Is this a tool or a cure?
Chances are, if you are considering surgery for weight control, you have struggled with your eating (perhaps on and off) for a long time. It has been my experience that people often arrive at surgery usually feeling that they have exhausted other less permanent, less invasive, or less risky options for successful long-term weight management; surgery is their last, best hope for success. It’s probably for this reason that one of the most common complaints I hear from men and women who have had bariatric surgery is, “I thought it would fix my eating – but I’m still overweight!” Like VLCD (Very Low Calorie Diet) shakes, expensive home gym equipment, hypnosis for weight loss, ‘low joule’ celebrity cookbooks, the 5/2 fasting diet, and a thousand other techniques, bariatric surgery should not be seen as a cure to weight problems, but a weight management tool. Where there is a will, there is a way, and people do find other ways to maintain unhealthy eating behaviours even after surgery. Relapse rates might be slower, or smaller, but it’s dangerous to think of surgery as a fix-all for weight problems, chronic disordered eating habits, or unhappiness. I see people run into trouble when they think about surgery as a cure, complete solution, or panacea to their weight and eating woes. For a minority, surgery really does result in a nearly-effortless long-term weight management solution with very few complications. However, for the vast majority, surgery gets people part-way to their goals (for example, even with removal of two-thirds to three-quarters of the stomach, i.e., gastric sleeving, surgery patients can expect to lose 60-70% of their excess body weight). Getting the rest of the requires extra strategies and resources. As so many people I’ve worked with can attest to; weight loss resulting from surgery alone can be disappointing for people, and people certainly do manage to adapt their surgically altered bodies to still allow really unhealthy eating patterns. In effect, it’s unhelpful to think of surgery as a cure to your weight or eating problems; it is much better to treat it as a tool to be used to help you in your journey to weight control.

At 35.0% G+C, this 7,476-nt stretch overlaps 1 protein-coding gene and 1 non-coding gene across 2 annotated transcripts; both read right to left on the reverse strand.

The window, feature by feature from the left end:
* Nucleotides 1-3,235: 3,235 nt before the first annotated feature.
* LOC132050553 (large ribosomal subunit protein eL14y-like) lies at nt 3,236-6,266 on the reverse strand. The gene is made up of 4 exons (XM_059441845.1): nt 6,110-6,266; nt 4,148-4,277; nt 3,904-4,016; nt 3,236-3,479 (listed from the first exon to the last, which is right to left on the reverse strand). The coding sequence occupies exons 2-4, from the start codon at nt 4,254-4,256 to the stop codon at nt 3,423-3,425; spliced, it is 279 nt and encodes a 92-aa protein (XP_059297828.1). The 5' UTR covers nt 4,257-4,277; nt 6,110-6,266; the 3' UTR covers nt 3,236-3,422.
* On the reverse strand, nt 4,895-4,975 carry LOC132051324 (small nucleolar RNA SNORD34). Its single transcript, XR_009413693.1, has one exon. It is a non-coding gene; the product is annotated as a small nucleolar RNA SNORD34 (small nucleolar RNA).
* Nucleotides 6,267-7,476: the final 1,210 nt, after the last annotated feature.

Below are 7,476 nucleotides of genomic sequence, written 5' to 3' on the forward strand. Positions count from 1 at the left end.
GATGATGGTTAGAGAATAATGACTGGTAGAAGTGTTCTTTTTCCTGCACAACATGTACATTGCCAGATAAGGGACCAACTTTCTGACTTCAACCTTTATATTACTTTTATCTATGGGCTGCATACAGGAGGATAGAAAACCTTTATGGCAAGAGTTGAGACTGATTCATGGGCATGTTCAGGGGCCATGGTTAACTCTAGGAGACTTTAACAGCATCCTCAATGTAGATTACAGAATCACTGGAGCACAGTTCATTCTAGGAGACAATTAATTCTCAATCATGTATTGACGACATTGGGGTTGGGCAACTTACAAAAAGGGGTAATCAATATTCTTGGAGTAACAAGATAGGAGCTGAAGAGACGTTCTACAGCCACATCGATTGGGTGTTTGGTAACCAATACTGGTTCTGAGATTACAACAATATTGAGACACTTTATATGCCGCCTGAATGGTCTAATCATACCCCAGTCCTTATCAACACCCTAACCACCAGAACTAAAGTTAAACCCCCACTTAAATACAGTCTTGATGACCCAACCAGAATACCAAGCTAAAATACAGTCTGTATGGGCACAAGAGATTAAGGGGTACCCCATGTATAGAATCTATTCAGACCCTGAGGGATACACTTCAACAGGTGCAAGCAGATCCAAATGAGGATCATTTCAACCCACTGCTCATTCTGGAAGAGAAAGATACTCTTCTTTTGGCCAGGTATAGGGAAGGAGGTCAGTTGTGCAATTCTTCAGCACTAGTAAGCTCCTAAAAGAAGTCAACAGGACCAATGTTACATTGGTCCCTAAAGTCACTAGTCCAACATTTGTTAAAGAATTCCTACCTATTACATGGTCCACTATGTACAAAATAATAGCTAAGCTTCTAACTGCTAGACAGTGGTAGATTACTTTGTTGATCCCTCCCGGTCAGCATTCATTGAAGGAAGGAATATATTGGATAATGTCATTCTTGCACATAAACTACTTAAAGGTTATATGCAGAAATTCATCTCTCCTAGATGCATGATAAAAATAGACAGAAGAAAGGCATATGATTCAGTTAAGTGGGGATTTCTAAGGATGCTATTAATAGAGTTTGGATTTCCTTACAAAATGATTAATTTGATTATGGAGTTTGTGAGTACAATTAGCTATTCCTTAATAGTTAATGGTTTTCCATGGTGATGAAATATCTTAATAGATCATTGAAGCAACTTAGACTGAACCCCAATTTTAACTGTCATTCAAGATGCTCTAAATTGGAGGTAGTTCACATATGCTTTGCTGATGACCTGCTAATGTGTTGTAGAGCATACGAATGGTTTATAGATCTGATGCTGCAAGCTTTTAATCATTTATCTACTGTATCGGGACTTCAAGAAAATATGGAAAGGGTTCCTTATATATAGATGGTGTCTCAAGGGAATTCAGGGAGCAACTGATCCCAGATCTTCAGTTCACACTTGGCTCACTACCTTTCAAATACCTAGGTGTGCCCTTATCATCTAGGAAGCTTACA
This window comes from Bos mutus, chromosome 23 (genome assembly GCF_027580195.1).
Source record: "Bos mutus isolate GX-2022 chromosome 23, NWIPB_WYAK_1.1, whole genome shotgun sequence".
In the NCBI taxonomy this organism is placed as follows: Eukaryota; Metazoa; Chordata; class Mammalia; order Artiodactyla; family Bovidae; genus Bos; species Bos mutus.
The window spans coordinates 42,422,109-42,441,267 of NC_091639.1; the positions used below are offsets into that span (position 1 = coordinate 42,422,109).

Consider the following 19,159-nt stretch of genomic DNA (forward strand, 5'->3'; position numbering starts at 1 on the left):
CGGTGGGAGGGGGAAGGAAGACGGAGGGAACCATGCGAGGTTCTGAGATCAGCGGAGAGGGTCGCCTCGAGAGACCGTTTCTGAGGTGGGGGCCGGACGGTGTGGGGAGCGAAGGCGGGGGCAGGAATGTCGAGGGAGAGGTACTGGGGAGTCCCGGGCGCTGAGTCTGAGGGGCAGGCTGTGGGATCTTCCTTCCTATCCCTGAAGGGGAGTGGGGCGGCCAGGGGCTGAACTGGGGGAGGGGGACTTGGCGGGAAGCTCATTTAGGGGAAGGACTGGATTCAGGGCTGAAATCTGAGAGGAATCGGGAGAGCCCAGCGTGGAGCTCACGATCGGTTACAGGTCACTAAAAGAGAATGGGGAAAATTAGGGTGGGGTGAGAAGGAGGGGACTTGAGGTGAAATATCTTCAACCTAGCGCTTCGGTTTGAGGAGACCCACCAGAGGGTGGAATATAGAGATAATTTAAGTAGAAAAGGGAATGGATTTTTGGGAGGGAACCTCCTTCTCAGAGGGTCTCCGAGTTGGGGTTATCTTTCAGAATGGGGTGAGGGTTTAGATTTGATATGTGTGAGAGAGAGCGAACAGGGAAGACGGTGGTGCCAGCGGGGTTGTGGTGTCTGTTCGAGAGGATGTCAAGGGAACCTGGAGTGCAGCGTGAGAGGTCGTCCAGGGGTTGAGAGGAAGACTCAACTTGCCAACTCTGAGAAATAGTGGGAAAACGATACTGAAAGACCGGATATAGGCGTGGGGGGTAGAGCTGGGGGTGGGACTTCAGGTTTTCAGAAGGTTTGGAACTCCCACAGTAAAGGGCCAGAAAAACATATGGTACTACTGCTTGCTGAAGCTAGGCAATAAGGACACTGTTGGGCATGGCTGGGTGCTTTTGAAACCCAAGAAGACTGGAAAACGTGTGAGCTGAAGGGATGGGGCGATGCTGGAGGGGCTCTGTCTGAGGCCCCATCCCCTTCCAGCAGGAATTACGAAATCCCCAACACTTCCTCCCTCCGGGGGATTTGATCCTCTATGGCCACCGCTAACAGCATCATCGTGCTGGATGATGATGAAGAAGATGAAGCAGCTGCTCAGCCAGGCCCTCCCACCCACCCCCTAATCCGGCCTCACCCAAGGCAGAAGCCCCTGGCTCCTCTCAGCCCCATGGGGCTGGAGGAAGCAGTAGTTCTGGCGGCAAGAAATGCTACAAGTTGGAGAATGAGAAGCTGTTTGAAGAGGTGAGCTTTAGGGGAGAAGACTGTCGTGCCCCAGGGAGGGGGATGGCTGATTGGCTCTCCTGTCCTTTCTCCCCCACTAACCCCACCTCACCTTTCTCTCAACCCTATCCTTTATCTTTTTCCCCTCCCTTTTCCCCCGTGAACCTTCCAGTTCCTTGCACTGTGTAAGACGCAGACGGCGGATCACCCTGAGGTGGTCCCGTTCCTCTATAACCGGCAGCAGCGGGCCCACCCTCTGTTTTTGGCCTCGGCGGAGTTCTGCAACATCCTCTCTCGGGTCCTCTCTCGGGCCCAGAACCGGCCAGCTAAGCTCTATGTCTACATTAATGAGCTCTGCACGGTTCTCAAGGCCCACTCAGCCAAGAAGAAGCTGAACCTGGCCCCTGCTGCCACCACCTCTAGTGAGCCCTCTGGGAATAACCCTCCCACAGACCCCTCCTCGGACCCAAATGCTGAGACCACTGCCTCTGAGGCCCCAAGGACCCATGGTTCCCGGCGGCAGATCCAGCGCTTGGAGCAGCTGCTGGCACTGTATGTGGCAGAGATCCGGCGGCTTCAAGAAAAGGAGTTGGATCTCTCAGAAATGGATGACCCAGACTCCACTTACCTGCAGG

How will you know you need more help?
As with most weight loss attempts, health kicks, or lifestyle changes, getting going is easier than keeping on going. Having spent the majority of my PhD years trying to get to the heart of why so many people relapse back into their old habits (sometimes despite great success!), I have an appreciation for just how tricky it is for most people to keep momentum up, and weight management through surgery seems similar in this respect. Many people who have shared their surgery story with me told me that they started off well and were vigilant with sticking to their new recommended healthy lifestyles, but the energy and momentum of their first months or year waned over time, and it became easier to slip into old habits. Looking at the data using long-term weight maintenance as the only outcome measure in large-sample, well-controlled, scientifically rigorous studies, it is clear that bariatric surgery is currently the most effective weight control method we have to offer people to date. However, it is not a cure, it is not without its challenges and pitfalls, relapse (and certainly continued unhappiness) is possible even with surgery, and so knowing when to seek help is important. If you have found these questions thought-provoking or informative, you might benefit from making an appointment to discuss your surgery with a psychologist.
***PLEASE NOTE: This group has been discontinued***